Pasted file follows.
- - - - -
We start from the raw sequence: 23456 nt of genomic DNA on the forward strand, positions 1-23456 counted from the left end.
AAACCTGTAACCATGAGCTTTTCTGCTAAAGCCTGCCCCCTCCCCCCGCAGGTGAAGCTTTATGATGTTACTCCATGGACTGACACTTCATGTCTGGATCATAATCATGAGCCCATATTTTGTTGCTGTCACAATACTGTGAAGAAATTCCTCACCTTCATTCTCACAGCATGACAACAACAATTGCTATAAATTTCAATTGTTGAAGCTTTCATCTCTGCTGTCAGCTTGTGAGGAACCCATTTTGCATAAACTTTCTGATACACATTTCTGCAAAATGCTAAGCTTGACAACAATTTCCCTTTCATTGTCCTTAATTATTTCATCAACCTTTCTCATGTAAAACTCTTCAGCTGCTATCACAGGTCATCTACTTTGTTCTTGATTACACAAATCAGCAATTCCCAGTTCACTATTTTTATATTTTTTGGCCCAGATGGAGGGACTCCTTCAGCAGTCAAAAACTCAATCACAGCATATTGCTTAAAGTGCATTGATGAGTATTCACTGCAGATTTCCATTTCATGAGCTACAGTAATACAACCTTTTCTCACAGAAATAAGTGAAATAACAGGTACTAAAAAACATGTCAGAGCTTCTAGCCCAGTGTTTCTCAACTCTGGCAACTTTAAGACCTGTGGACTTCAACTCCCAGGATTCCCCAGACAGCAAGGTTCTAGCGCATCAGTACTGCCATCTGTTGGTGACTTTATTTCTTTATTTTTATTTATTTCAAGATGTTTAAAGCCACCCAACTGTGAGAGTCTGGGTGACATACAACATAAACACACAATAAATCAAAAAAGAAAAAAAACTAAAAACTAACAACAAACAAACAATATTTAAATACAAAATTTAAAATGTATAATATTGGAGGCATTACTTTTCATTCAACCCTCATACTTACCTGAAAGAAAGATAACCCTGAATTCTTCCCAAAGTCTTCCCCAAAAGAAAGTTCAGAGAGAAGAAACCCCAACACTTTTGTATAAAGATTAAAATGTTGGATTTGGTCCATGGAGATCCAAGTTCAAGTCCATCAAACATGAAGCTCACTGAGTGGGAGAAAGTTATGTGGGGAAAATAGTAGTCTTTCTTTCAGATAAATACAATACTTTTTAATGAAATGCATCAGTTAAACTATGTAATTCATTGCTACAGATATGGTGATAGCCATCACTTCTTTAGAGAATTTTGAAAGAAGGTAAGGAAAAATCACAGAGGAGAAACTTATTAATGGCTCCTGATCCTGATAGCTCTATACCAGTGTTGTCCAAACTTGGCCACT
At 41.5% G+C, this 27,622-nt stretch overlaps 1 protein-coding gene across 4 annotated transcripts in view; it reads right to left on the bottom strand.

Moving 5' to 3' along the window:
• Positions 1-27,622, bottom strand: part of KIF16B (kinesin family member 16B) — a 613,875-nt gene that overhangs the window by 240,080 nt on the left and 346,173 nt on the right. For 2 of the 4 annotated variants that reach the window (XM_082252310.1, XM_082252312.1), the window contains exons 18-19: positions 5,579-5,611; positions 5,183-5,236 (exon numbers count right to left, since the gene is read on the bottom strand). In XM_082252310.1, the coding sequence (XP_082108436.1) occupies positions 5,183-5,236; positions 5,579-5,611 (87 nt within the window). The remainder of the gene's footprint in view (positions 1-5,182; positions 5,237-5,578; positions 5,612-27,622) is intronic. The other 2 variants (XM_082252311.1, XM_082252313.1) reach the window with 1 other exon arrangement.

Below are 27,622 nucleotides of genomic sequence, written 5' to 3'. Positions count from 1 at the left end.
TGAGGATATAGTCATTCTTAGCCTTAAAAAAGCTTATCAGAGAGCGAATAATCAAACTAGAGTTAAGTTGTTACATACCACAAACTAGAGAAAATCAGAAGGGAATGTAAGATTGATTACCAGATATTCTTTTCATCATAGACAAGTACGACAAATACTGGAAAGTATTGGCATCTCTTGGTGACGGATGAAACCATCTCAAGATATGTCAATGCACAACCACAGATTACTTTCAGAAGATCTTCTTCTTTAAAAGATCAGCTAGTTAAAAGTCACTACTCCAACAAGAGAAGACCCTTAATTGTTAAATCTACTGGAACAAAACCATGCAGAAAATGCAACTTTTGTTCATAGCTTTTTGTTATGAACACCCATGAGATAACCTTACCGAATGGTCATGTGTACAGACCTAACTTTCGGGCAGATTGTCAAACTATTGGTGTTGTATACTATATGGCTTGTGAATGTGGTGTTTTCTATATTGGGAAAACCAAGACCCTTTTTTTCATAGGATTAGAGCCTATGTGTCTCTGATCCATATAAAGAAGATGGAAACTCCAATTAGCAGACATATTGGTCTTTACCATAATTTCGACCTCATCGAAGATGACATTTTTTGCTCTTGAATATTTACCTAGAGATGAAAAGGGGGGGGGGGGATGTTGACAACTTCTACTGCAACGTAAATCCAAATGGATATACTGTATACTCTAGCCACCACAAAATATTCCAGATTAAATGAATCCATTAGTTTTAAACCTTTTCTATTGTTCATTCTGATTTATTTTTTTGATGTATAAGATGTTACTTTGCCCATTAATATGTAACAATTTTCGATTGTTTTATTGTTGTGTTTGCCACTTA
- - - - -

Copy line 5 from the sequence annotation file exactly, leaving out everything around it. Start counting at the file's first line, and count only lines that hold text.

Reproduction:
• Positions 1-27,622, bottom strand: part of KIF16B (kinesin family member 16B) — a 613,875-nt gene that overhangs the window by 240,080 nt on the left and 346,173 nt on the right. For 2 of the 4 annotated variants that reach the window (XM_082252310.1, XM_082252312.1), the window contains exons 18-19: positions 5,579-5,611; positions 5,183-5,236 (exon numbers count right to left, since the gene is read on the bottom strand). In XM_082252310.1, the coding sequence (XP_082108436.1) occupies positions 5,183-5,236; positions 5,579-5,611 (87 nt within the window). The remainder of the gene's footprint in view (positions 1-5,182; positions 5,237-5,578; positions 5,612-27,622) is intronic. The other 2 variants (XM_082252311.1, XM_082252313.1) reach the window with 1 other exon arrangement.